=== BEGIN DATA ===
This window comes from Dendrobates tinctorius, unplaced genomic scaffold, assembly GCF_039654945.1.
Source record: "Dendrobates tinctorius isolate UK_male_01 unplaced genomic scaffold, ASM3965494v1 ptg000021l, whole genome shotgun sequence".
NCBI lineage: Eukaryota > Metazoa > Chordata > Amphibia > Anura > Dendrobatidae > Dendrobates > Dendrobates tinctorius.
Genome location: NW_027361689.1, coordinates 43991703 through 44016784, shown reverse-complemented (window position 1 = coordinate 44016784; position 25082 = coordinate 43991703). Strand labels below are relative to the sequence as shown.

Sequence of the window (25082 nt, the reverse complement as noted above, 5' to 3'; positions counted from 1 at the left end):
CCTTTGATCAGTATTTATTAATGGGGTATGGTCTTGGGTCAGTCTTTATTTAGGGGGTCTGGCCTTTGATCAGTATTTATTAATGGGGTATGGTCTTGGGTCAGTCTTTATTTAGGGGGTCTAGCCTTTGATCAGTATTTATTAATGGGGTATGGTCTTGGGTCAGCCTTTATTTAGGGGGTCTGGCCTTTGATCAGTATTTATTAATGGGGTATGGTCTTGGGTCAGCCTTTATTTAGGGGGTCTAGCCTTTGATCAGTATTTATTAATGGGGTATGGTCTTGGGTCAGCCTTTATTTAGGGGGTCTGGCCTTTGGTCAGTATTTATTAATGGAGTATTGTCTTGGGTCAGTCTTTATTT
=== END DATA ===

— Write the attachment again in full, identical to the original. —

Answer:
This window comes from Dendrobates tinctorius, unplaced genomic scaffold, assembly GCF_039654945.1.
Source record: "Dendrobates tinctorius isolate UK_male_01 unplaced genomic scaffold, ASM3965494v1 ptg000021l, whole genome shotgun sequence".
NCBI lineage: Eukaryota > Metazoa > Chordata > Amphibia > Anura > Dendrobatidae > Dendrobates > Dendrobates tinctorius.
Genome location: NW_027361689.1, coordinates 43991703 through 44016784, shown reverse-complemented (window position 1 = coordinate 44016784; position 25082 = coordinate 43991703). Strand labels below are relative to the sequence as shown.

Sequence of the window (25082 nt, the reverse complement as noted above, 5' to 3'; positions counted from 1 at the left end):
CCTTTGATCAGTATTTATTAATGGGGTATGGTCTTGGGTCAGTCTTTATTTAGGGGGTCTGGCCTTTGATCAGTATTTATTAATGGGGTATGGTCTTGGGTCAGTCTTTATTTAGGGGGTCTAGCCTTTGATCAGTATTTATTAATGGGGTATGGTCTTGGGTCAGCCTTTATTTAGGGGGTCTGGCCTTTGATCAGTATTTATTAATGGGGTATGGTCTTGGGTCAGCCTTTATTTAGGGGGTCTAGCCTTTGATCAGTATTTATTAATGGGGTATGGTCTTGGGTCAGCCTTTATTTAGGGGGTCTGGCCTTTGGTCAGTATTTATTAATGGAGTATTGTCTTGGGTCAGTCTTTATTT